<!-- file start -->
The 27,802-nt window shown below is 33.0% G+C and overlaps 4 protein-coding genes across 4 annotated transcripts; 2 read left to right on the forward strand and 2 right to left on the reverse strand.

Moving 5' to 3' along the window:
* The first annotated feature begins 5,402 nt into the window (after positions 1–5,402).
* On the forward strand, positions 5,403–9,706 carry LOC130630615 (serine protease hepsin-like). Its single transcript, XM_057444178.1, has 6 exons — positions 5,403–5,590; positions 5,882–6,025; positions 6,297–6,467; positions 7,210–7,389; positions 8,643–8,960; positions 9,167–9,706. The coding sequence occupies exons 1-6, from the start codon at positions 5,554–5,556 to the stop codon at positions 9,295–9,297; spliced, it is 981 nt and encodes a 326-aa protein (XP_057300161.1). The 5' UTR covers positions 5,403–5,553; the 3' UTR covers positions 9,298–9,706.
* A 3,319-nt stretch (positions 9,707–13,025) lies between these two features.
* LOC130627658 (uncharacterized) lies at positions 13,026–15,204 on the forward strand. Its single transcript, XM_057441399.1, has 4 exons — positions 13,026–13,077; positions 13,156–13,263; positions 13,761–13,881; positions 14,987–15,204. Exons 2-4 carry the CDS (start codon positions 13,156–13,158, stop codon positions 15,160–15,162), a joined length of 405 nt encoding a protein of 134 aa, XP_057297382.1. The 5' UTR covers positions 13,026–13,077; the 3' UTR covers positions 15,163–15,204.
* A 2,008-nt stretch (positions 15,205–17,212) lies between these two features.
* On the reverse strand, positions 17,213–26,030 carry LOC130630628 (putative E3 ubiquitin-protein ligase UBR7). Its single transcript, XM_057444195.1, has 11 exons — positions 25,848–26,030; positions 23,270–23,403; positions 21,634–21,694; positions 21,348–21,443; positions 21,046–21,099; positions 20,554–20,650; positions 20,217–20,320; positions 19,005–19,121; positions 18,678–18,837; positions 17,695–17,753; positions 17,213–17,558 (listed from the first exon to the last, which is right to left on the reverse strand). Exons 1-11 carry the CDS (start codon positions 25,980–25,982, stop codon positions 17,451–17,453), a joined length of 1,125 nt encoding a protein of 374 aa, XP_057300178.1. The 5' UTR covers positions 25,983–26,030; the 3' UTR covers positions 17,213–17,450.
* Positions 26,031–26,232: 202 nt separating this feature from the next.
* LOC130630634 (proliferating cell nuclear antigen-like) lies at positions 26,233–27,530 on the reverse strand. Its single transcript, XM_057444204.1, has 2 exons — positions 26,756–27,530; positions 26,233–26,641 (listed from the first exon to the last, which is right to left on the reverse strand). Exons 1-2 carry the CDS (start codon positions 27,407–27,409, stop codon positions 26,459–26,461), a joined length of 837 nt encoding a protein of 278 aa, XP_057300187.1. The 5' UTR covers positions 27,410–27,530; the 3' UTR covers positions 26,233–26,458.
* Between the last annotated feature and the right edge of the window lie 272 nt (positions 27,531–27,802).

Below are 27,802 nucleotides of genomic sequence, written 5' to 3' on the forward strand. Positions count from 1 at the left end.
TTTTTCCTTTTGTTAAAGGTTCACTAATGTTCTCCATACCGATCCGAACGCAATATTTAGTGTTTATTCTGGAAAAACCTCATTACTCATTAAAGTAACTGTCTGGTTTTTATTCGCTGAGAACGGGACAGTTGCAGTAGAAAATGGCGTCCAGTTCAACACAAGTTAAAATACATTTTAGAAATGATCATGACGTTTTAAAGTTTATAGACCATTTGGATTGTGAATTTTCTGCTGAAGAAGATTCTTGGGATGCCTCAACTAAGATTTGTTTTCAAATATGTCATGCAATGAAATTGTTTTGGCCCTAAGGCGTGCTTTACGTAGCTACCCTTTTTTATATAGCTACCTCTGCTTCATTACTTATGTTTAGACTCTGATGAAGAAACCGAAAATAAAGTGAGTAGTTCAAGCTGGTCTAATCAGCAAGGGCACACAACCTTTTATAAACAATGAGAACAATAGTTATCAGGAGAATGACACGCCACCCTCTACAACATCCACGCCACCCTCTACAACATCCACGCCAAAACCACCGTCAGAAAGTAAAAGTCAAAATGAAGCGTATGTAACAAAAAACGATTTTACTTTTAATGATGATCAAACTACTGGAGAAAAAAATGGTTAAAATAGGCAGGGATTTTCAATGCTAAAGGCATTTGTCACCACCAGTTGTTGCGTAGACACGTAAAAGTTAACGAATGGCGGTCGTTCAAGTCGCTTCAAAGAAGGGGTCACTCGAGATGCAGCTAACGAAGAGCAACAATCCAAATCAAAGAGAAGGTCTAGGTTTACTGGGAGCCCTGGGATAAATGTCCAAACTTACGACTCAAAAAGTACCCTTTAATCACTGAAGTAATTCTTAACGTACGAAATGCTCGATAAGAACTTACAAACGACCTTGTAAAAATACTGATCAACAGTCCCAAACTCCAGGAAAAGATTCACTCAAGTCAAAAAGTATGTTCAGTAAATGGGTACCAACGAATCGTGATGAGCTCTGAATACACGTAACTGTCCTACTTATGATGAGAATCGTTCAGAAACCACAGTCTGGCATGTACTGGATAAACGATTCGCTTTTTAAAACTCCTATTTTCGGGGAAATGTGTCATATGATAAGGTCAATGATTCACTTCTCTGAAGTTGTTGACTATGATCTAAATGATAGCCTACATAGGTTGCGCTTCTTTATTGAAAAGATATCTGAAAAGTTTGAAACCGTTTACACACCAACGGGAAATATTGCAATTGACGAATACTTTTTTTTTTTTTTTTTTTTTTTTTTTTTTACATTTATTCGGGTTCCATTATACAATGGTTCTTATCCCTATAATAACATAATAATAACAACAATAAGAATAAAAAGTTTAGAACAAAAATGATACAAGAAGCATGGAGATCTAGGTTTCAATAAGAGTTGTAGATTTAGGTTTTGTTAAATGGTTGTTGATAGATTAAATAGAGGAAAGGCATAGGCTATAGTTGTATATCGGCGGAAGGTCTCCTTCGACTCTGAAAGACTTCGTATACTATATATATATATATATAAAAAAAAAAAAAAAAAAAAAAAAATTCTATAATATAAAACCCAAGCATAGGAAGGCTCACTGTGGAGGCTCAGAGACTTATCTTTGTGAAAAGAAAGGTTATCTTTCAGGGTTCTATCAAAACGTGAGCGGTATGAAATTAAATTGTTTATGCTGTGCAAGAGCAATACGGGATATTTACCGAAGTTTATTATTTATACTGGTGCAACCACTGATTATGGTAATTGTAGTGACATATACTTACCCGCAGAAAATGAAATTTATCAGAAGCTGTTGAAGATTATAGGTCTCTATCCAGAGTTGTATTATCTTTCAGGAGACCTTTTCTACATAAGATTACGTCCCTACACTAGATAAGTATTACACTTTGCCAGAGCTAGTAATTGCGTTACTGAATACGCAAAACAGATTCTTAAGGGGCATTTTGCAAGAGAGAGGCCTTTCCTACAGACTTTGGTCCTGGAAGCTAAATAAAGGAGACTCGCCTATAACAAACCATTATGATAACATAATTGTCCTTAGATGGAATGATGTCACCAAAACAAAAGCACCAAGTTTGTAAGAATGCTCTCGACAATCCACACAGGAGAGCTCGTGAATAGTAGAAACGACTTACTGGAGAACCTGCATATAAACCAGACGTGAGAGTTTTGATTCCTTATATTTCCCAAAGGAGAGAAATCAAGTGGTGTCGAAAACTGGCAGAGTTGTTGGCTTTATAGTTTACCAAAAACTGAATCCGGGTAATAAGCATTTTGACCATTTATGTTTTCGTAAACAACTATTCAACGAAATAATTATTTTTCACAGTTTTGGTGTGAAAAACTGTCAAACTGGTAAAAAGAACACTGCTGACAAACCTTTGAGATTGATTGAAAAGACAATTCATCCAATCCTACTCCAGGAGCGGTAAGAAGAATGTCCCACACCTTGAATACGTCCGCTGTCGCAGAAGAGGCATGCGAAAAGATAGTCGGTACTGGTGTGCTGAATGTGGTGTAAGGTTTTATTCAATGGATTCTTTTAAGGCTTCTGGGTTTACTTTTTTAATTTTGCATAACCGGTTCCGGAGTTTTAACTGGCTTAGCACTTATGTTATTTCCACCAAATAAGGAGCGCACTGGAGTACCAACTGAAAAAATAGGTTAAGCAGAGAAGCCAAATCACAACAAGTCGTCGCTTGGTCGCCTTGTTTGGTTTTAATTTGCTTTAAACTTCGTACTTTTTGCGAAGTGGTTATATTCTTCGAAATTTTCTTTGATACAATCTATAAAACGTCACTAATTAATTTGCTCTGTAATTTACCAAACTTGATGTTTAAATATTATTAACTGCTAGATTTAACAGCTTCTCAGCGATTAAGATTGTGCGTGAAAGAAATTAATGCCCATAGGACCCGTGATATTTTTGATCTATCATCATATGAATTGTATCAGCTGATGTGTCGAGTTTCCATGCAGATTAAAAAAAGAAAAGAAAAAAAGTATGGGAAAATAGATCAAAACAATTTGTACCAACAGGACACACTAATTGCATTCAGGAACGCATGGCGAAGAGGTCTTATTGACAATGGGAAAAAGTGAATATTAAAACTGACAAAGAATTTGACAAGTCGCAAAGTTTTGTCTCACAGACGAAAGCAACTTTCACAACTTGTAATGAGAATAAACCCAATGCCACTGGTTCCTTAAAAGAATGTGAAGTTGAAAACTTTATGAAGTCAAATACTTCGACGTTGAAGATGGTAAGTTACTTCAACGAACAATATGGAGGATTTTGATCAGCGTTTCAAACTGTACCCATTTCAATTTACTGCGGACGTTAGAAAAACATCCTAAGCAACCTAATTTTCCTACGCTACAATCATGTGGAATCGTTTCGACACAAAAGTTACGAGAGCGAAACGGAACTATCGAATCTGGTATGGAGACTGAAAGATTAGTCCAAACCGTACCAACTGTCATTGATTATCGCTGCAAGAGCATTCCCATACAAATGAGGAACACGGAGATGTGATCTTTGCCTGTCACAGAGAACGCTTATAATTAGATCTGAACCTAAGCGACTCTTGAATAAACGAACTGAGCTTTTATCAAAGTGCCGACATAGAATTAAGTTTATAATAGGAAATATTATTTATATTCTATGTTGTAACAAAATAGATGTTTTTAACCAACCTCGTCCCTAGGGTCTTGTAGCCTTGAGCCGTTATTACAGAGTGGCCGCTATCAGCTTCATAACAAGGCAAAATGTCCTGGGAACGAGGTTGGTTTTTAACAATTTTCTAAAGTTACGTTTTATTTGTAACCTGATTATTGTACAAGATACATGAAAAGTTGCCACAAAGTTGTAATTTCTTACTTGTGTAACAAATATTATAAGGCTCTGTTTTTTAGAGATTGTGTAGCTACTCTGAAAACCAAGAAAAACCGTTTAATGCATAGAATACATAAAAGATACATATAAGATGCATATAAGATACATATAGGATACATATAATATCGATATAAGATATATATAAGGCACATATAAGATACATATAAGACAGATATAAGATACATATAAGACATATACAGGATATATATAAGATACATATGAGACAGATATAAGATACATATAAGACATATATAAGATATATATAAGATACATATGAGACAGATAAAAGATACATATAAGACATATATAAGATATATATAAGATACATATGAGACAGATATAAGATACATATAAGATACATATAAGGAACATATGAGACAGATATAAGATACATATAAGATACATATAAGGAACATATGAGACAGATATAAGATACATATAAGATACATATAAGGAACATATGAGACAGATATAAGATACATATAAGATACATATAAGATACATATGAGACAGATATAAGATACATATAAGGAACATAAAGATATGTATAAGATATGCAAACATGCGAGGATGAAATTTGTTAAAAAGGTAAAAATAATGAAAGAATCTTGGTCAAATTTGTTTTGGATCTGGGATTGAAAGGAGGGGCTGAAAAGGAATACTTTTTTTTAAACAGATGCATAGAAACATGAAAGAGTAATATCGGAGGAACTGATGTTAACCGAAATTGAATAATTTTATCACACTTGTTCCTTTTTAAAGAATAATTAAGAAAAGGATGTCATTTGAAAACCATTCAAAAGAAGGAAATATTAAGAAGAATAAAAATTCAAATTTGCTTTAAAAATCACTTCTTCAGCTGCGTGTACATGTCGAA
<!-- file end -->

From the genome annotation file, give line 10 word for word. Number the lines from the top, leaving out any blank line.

* LOC130630634 (proliferating cell nuclear antigen-like) lies at positions 26,233–27,530 on the reverse strand. Its single transcript, XM_057444204.1, has 2 exons — positions 26,756–27,530; positions 26,233–26,641 (listed from the first exon to the last, which is right to left on the reverse strand). Exons 1-2 carry the CDS (start codon positions 27,407–27,409, stop codon positions 26,459–26,461), a joined length of 837 nt encoding a protein of 278 aa, XP_057300187.1. The 5' UTR covers positions 27,410–27,530; the 3' UTR covers positions 26,233–26,458.